It is also unclear whether the monetary rewards offered for outstanding teacher performance under the Alexander plan are sufficient to keep the best and the brightest individuals in the profession (assuming they enter it in the first place). Consider a superior beginning teacher. It will take this teacher between three and five years to advance to the professional-teacher level and to receive an increase in salary of $1,000 annually. After another three to five years, he or she can advance again. Only then, after a minimum of six years, would a teacher be eligible for the considerably higher salaries offered under the plan.
The question is, would teachers wait, would they remain in the profession for six to 10 years, earning an extra thousand dollars per year after a third year, in the hope of becoming a senior or master teacher? We are talking about the best and the brightest, remember. I would not stay; I would look for a job with greater monetary rewards. While much has been written about intrinsic motivation and its strength as a reward, teachers are like everyone else making a living: Many have families to support. One thousand extra dollars a year does not go very far.
Another concern is that senior and master teachers would, according to the plan, receive larger salaries for assuming administrative functions and for working longer days and more days per year. Accordingly, the plan is better described as a differential-pay plan for differential-staffing assignments. Why would these additional duties serve as an incentive to a superior teacher? If such a teacher could perform administrative functions in a superior fashion, why wouldn't he or she obtain an administrative position that would carry a higher salary and more prestige?
Moreover, the extra duties suggested for senior and master teachers (such as training, evaluation, and supervision of apprentice teachers; curriculum development; coordination of inservice teacher training) are normally administrative functions now carried out in most school districts by people with administrative positions. Are senior and master teachers to replace these school-district positions? Undoubtedly, much of the success of the Tennessee plan depends on how individual districts work out such arrangements and conflicts with central-office administrative functions.
In addition, the plan gives no attention to training for teachers. Assuming that adequate evaluation procedures are established to assess agreed-upon competencies at each level, what happens to teachers who do not make the grade, so to speak? Does Tennessee plan to improve the performance of all teachers? Specifically at the higher levels (senior and master teacher), teachers are required to perform different tasks (such as inservice training) for which they may not be prepared. I would suggest that a workable teacher-improvement plan must include the training needed to ensure that teachers acquire or improve the skills that are expected for outstanding performance at each level.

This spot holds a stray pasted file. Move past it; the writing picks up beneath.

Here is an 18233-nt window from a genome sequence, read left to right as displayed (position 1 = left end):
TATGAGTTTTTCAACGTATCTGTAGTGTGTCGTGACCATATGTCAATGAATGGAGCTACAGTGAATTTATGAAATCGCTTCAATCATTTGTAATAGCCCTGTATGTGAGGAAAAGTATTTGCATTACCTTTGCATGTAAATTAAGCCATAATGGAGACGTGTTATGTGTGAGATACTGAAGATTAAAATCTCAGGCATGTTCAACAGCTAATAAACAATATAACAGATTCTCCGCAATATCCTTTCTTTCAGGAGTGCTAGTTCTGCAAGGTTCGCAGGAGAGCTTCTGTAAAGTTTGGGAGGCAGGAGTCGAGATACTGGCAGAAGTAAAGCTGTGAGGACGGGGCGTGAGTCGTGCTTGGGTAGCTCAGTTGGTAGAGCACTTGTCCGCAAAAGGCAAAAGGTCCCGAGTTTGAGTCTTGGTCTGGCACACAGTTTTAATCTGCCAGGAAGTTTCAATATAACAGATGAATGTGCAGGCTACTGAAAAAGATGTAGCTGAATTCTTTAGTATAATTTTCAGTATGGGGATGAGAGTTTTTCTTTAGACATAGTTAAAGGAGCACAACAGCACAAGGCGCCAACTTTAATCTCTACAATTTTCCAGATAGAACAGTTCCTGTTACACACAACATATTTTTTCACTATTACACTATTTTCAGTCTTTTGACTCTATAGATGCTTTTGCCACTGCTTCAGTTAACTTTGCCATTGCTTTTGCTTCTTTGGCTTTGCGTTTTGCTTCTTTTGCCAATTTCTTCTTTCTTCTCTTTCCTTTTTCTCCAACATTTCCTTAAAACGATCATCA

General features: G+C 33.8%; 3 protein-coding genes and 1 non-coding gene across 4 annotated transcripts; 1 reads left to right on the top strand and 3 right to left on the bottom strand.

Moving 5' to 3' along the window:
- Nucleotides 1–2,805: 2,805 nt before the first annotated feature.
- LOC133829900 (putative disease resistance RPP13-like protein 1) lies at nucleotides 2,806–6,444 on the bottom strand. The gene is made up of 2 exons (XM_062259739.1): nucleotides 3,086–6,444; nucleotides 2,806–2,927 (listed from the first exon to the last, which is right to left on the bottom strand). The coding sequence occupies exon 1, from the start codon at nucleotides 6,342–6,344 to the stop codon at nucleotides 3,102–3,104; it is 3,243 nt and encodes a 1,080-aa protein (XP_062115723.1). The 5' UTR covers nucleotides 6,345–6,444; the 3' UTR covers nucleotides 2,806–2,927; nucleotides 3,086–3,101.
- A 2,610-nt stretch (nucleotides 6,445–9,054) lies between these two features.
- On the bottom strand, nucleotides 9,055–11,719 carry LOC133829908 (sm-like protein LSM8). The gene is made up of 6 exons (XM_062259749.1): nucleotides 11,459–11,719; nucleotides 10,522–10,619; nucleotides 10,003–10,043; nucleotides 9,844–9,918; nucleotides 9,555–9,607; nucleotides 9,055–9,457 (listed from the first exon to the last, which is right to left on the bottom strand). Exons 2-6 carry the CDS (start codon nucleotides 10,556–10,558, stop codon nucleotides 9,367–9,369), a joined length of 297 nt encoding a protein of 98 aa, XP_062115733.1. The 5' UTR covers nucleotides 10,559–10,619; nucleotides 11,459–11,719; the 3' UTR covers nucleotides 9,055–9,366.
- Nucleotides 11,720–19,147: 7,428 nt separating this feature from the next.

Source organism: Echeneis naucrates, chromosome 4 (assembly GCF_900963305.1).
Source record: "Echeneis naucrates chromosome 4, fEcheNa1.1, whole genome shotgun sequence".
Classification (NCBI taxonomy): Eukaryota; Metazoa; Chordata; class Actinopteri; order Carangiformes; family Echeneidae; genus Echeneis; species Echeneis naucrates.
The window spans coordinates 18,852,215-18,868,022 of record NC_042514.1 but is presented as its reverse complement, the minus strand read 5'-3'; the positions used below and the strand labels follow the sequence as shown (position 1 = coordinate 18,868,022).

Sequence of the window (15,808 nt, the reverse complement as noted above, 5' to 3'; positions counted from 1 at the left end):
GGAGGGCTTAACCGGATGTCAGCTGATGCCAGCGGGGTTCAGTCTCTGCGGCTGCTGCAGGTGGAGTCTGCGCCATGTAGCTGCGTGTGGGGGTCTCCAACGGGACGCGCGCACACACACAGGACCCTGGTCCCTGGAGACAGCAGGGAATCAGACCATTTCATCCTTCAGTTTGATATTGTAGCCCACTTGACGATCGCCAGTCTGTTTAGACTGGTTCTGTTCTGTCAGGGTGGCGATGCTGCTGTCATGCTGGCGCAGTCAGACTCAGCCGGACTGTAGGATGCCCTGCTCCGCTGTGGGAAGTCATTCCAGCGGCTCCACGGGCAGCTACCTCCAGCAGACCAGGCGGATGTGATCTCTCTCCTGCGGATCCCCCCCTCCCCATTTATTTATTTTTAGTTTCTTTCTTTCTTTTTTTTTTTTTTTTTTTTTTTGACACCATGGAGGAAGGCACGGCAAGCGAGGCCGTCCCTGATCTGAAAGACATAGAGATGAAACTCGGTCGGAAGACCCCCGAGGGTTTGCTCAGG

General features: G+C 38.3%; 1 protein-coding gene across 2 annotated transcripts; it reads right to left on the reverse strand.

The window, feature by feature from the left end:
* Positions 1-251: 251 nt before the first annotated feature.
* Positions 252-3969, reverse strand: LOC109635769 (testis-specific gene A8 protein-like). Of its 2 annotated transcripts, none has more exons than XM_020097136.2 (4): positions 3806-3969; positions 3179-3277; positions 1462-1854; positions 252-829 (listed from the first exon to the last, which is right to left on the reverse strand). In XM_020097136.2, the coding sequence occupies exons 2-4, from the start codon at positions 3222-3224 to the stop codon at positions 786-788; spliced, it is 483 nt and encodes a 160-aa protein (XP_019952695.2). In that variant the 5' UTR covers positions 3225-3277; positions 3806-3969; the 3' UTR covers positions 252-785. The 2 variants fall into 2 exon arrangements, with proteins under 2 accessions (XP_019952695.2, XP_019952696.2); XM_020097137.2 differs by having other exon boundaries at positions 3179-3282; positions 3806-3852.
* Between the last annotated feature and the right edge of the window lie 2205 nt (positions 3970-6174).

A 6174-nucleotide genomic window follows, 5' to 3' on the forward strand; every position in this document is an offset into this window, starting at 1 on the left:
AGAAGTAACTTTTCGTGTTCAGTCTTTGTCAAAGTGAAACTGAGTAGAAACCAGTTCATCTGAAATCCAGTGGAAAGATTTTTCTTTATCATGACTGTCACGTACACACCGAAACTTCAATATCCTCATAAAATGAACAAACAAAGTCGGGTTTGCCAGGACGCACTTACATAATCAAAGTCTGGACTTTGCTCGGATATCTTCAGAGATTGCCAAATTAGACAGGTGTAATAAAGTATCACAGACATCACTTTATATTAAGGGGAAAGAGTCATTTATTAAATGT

Finally, although the plan prescribes basic guidelines, individual school districts must do some planning of their own. For example, districts must make decisions about the additional functions that senior and master teachers will perform to contribute to the overall quality of local instruction. They must be concerned with the training required to enable their teachers to assume added responsibilities. Inservice-training programs may need alterations. And districts must also consider how to evaluate the performance of teachers who have assumed these added functions. Local school boards, teachers, parents, administrators, and community members will want to participate in such planning activities. Perhaps a more realistic time frame would take into consideration this need for planning.
The problems I have described are not necessarily insurmountable. But if they do not receive study and consideration in the second stage of planning, I fear this proposal to infuse these exciting and long-overdue incentives into the teaching profession will be lost. Many supporters of the concept of a teacher-incentive structure will continue to watch the progress of Tennessee's master-teacher proposal as either a failed lesson from which to learn or a plan to emulate.
Vol. 02, Issue 35, Page 18